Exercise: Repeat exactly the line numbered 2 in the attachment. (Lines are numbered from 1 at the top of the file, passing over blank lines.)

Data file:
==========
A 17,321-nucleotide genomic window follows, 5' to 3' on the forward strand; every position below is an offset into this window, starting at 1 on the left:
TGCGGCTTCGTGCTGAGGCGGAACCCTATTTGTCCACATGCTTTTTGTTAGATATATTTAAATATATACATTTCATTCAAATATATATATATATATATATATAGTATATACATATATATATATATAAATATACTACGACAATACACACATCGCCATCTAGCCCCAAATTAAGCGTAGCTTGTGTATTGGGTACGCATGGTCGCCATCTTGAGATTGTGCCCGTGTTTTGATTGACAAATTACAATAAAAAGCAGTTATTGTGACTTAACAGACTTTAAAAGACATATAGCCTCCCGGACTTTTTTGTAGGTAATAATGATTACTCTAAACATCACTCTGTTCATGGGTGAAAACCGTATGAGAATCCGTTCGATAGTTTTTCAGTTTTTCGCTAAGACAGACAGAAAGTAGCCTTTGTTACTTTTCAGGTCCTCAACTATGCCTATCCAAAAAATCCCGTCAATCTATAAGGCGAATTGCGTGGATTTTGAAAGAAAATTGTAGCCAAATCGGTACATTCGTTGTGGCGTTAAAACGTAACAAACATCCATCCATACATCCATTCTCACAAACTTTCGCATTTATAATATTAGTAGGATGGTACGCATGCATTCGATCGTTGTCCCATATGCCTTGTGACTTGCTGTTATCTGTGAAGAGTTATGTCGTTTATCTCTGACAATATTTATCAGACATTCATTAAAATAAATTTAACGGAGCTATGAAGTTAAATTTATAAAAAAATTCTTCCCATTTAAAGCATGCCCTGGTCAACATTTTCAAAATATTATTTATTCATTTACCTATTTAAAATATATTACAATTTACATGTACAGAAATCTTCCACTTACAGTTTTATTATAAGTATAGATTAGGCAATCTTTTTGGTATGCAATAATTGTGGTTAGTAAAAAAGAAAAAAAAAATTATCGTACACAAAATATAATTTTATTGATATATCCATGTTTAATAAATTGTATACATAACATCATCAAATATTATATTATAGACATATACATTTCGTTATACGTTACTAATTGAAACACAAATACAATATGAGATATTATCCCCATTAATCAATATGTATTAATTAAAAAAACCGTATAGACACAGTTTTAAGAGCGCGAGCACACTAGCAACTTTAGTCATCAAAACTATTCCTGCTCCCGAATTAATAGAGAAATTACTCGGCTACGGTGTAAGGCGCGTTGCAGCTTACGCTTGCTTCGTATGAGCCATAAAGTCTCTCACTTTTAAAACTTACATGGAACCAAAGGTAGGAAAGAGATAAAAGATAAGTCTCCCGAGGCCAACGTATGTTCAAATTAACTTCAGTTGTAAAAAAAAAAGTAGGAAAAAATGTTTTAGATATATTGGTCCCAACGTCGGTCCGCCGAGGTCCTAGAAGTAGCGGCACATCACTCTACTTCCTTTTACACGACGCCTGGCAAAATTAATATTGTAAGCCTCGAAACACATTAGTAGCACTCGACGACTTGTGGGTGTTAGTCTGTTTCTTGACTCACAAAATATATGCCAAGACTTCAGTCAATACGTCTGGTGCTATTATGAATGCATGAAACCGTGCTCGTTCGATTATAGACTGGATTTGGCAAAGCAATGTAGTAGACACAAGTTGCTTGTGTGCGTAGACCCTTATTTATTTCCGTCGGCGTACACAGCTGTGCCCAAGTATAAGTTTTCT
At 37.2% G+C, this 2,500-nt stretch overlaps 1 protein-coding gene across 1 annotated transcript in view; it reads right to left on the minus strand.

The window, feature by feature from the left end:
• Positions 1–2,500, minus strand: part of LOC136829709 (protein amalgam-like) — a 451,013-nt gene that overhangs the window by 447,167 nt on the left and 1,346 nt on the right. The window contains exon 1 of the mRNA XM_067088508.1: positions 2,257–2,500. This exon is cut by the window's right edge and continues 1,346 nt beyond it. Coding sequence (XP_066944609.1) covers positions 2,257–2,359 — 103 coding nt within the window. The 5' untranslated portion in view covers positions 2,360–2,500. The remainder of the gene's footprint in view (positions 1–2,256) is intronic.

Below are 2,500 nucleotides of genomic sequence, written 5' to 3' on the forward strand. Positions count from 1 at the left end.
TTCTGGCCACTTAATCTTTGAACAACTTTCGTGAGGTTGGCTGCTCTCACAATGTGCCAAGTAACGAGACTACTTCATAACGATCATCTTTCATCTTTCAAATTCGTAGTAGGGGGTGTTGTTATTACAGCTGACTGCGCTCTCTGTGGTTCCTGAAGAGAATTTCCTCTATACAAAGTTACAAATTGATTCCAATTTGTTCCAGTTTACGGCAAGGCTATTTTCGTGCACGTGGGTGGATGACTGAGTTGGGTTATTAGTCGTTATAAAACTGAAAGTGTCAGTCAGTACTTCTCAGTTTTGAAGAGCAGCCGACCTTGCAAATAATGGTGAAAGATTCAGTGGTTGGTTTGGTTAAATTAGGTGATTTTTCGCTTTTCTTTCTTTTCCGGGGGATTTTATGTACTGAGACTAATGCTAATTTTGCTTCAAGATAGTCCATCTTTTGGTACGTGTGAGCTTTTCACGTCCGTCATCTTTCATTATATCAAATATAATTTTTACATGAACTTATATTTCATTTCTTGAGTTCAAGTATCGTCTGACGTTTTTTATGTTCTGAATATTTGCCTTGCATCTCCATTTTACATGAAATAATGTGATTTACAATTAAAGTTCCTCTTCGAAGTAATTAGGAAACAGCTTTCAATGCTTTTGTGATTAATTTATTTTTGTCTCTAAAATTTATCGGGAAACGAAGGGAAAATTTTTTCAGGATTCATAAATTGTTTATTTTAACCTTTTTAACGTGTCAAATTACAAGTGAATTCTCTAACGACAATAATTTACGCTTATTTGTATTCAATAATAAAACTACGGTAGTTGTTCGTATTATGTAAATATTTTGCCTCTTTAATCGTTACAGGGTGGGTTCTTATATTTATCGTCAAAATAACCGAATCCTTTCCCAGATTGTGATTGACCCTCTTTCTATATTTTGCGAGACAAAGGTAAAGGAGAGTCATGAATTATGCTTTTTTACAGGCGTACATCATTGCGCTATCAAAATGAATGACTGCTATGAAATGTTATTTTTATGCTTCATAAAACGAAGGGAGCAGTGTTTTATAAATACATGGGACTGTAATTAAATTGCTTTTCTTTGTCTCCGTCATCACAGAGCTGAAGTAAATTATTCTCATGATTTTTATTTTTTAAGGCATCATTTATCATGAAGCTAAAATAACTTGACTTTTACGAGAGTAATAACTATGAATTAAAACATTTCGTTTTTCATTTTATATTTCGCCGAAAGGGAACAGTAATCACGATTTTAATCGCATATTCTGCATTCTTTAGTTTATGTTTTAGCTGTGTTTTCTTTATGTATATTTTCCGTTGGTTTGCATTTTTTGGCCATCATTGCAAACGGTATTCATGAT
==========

TGCGGCTTCGTGCTGAGGCGGAACCCTATTTGTCCACATGCTTTTTGTTAGATATATTTAAATATATACATTTCATTCAAATATATATATATATATATATATAGTATATACATATATATATATATAAATATACTACGACAATACACACATCGCCATCTAGCCCCAAATTAAGCGTAGCTTGTGTATTGGGTACGCATGGTCGCCATCTTGAGATTGTGCCCGTGTTTTGATTGACAAATTACAATAAAAAGCAGTTATTGTGACTTAACAGACTTTAAAAGACATATAGCCTCCCGGACTTTTTTGTAGGTAATAATGATTACTCTAAACATCACTCTGTTCATGGGTGAAAACCGTATGAGAATCCGTTCGATAGTTTTTCAGTTTTTCGCTAAGACAGACAGAAAGTAGCCTTTGTTACTTTTCAGGTCCTCAACTATGCCTATCCAAAAAATCCCGTCAATCTATAAGGCGAATTGCGTGGATTTTGAAAGAAAATTGTAGCCAAATCGGTACATTCGTTGTGGCGTTAAAACGTAACAAACATCCATCCATACATCCATTCTCACAAACTTTCGCATTTATAATATTAGTAGGATGGTACGCATGCATTCGATCGTTGTCCCATATGCCTTGTGACTTGCTGTTATCTGTGAAGAGTTATGTCGTTTATCTCTGACAATATTTATCAGACATTCATTAAAATAAATTTAACGGAGCTATGAAGTTAAATTTATAAAAAAATTCTTCCCATTTAAAGCATGCCCTGGTCAACATTTTCAAAATATTATTTATTCATTTACCTATTTAAAATATATTACAATTTACATGTACAGAAATCTTCCACTTACAGTTTTATTATAAGTATAGATTAGGCAATCTTTTTGGTATGCAATAATTGTGGTTAGTAAAAAAGAAAAAAAAAATTATCGTACACAAAATATAATTTTATTGATATATCCATGTTTAATAAATTGTATACATAACATCATCAAATATTATATTATAGACATATACATTTCGTTATACGTTACTAATTGAAACACAAATACAATATGAGATATTATCCCCATTAATCAATATGTATTAATTAAAAAAACCGTATAGACACAGTTTTAAGAGCGCGAGCACACTAGCAACTTTAGTCATCAAAACTATTCCTGCTCCCGAATTAATAGAGAAATTACTCGGCTACGGTGTAAGGCGCGTTGCAGCTTACGCTTGCTTCGTATGAGCCATAAAGTCTCTCACTTTTAAAACTTACATGGAACCAAAGGTAGGAAAGAGATAAAAGATAAGTCTCCCGAGGCCAACGTATGTTCAAATTAACTTCAGTTGTAAAAAAAAAAGTAGGAAAAAATGTTTTAGATATATTGGTCCCAACGTCGGTCCGCCGAGGTCCTAGAAGTAGCGGCACATCACTCTACTTCCTTTTACACGACGCCTGGCAAAATTAATATTGTAAGCCTCGAAACACATTAGTAGCACTCGACGACTTGTGGGTGTTAGTCTGTTTCTTGACTCACAAAATATATGCCAAGACTTCAGTCAATACGTCTGGTGCTATTATGAATGCATGAAACCGTGCTCGTTCGATTATAGACTGGATTTGGCAAAGCAATGTAGTAGACACAAGTTGCTTGTGTGCGTAGACCCTTATTTATTTCCGTCGGCGTACACAGCTGTGCCCAAGTATAAGTTTTCT